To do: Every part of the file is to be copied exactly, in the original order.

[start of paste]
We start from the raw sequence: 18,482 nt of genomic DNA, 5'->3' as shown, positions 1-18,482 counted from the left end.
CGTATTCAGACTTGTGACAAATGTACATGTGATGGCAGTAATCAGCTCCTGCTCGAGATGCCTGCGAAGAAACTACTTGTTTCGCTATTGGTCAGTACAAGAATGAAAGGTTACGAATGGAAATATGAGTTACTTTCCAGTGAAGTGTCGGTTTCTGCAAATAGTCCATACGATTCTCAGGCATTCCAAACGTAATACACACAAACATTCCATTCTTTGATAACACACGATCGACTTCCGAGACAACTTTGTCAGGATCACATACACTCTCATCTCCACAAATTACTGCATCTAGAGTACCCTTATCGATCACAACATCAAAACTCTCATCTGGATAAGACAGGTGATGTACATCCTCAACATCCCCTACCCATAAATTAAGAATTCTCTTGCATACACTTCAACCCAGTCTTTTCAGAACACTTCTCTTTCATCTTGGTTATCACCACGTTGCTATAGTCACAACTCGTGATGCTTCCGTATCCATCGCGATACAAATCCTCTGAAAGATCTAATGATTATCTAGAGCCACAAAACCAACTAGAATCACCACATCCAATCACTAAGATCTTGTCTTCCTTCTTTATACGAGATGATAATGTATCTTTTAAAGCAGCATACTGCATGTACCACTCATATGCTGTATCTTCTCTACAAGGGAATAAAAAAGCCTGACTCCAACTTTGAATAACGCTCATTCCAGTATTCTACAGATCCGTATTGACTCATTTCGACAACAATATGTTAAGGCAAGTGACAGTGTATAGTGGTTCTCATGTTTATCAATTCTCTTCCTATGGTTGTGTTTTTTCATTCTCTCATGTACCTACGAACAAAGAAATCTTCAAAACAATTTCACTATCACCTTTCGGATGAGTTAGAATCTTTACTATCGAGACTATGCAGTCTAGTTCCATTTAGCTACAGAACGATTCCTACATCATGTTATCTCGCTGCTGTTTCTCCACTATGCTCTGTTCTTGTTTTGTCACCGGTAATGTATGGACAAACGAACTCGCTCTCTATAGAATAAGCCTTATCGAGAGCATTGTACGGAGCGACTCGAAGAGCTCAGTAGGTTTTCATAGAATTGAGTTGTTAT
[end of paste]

We start from the raw sequence: 18,482 nt of genomic DNA, 5'->3' as shown, positions 1-18,482 counted from the left end.
CGTATTCAGACTTGTGACAAATGTACATGTGATGGCAGTAATCAGCTCCTGCTCGAGATGCCTGCGAAGAAACTACTTGTTTCGCTATTGGTCAGTACAAGAATGAAAGGTTACGAATGGAAATATGAGTTACTTTCCAGTGAAGTGTCGGTTTCTGCAAATAGTCCATACGATTCTCAGGCATTCCAAACGTAATACACACAAACATTCCATTCTTTGATAACACACGATCGACTTCCGAGACAACTTTGTCAGGATCACATACACTCTCATCTCCACAAATTACTGCATCTAGAGTACCCTTATCGATCACAACATCAAAACTCTCATCTGGATAAGACAGGTGATGTACATCCTCAACATCCCCTACCCATAAATTAAGAATTCTCTTGCATACACTTCAACCCAGTCTTTTCAGAACACTTCTCTTTCATCTTGGTTATCACCACGTTGCTATAGTCACAACTCGTGATGCTTCCGTATCCATCGCGATACAAATCCTCTGAAAGATCTAATGATTATCTAGAGCCACAAAACCAACTAGAATCACCACATCCAATCACTAAGATCTTGTCTTCCTTCTTTATACGAGATGATAATGTATCTTTTAAAGCAGCATACTGCATGTACCACTCATATGCTGTATCTTCTCTACAAGGGAATAAAAAAGCCTGACTCCAACTTTGAATAACGCTCATTCCAGTATTCTACAGATCCGTATTGACTCATTTCGACAACAATATGTTAAGGCAAGTGACAGTGTATAGTGGTTCTCATGTTTATCAATTCTCTTCCTATGGTTGTGTTTTTTCATTCTCTCATGTACCTACGAACAAAGAAATCTTCAAAACAATTTCACTATCACCTTTCGGATGAGTTAGAATCTTTACTATCGAGACTATGCAGTCTAGTTCCATTTAGCTACAGAACGATTCCTACATCATGTTATCTCGCTGCTGTTTCTCCACTATGCTCTGTTCTTGTTTTGTCACCGGTAATGTATGGACAAACGAACTCGCTCTCTATAGAATAAGCCTTATCGAGAGCATTGTACGGAGCGACTCGAAGAGCTCAGTAGGTTTTCATAGAATTGAGTTGTTAT